“Government of the parties, by the parties, and for the parties”—is this what the Framers of the Constitution designed? Is this the fate of the American Republic?
Fewer than 5 percent of Americans today know that the party system is not in the Constitution. The Framers loathed political parties, and the sovereign position they designed for the American people—to rule over all parties and interest groups through our elected representatives—has been stripped from us.
The Right to Nominate unveils this fundamental dysfunction that now permeates every aspect of American government.
“We the people” have been so enfeebled by our loss of sovereignty that we are now helpless to stop politicians from shutting down our government or even bankrupting our country.
Though the Constitution was purposely written to stop political parties from taking over government, today fewer than 1 percent of the people know where those antiparty clauses are. By exploiting one weakness in the framers’ magnificent design, the parties have stolen the American people’s sovereignty by quietly transforming the people’s representatives into party representatives. The Right to Nominate shows how they did it, and what the terrible consequences have been.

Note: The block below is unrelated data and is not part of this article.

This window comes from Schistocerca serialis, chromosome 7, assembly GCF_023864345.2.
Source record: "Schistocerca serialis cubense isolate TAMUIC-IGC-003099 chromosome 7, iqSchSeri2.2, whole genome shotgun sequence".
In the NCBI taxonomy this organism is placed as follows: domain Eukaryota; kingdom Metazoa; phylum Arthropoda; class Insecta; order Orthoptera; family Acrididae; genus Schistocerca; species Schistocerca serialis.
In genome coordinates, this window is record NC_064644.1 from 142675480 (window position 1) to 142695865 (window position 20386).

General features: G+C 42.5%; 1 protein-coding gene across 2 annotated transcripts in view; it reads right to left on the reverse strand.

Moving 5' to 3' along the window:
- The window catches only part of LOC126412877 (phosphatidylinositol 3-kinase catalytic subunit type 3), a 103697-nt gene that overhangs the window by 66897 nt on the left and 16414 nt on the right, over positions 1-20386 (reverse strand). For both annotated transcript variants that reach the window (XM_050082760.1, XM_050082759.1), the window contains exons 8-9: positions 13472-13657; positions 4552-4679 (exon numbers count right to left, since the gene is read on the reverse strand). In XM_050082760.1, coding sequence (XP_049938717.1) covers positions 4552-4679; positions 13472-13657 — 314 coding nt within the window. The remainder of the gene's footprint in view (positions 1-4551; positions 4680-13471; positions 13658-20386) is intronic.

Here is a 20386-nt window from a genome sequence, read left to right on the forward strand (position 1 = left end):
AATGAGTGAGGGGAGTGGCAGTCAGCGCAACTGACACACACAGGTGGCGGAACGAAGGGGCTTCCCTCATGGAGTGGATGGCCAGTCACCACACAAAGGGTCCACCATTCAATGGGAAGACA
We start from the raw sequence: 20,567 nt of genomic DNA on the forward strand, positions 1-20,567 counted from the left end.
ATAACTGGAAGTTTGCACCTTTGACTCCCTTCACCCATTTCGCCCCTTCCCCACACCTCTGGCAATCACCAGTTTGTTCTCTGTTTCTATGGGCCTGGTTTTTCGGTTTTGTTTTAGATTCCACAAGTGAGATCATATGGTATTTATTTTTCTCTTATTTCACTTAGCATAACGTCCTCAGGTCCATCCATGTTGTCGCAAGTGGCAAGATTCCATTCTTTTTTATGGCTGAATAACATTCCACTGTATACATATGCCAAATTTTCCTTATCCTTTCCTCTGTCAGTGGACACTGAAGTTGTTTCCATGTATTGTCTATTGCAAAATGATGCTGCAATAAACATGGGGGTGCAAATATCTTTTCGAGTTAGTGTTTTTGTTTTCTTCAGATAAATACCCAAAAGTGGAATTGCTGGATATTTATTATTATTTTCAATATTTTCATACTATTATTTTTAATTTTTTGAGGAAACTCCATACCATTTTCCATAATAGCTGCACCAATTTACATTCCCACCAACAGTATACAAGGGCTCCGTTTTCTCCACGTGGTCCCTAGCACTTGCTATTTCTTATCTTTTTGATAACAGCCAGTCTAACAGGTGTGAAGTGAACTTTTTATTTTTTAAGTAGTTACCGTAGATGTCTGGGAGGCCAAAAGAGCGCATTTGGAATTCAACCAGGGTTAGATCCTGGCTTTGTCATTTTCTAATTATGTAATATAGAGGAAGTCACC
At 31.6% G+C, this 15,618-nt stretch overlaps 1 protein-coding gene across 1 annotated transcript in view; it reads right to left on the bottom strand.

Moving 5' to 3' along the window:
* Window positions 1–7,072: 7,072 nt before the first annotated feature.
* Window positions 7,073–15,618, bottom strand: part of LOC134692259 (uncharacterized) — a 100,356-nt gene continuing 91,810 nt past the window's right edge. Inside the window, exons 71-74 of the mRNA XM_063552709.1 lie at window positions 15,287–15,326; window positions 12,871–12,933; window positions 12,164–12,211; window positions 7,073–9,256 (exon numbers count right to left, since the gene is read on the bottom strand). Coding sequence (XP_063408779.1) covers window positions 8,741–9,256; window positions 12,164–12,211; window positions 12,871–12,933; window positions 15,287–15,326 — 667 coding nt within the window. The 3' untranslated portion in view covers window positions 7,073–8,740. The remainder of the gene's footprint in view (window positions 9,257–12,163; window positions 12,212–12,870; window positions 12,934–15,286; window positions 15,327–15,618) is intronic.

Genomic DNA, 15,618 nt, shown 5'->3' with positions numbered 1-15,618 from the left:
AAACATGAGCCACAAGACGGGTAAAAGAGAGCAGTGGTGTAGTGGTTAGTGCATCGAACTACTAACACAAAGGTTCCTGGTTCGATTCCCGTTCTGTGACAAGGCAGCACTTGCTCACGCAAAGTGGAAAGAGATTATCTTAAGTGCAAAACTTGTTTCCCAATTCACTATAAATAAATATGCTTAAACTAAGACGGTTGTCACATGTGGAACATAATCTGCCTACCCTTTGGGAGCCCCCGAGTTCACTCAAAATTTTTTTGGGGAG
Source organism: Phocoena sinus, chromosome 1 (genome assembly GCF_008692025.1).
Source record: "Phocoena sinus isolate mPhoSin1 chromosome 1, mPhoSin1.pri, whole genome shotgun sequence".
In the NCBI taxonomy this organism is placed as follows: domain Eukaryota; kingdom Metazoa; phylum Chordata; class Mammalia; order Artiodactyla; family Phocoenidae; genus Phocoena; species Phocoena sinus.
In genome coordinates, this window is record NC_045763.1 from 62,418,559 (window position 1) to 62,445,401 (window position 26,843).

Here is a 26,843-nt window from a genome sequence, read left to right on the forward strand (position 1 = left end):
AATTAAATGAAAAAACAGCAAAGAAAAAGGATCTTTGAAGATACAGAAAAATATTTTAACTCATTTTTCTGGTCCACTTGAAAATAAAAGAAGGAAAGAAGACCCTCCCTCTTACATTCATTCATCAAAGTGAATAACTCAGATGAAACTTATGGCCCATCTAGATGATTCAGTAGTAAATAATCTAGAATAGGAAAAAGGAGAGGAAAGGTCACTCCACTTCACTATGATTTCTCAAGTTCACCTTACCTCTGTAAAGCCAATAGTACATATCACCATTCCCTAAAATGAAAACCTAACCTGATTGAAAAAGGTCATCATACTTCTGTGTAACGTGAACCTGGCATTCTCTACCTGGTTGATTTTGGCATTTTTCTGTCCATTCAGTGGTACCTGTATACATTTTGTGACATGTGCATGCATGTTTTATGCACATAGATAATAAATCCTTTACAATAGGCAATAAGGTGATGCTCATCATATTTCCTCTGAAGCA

The Right to Nominate presents a simple but revolutionary answer for the political rebirth of America—for breaking the chokehold of party control, for the return of the people’s sovereignty, and for the triumph of representative government.
Two hundred years of electoral experience are distilled to reveal the missing cornerstone of representative government, the unredeemed right of the American people: the right to nominate.
Amendment XXVIII, offered here, will establish a Constitutional mechanism for the people to nominate nonparty candidates, breaking the parties’ stranglehold over elections by opening up more rights and more freedom for Americans.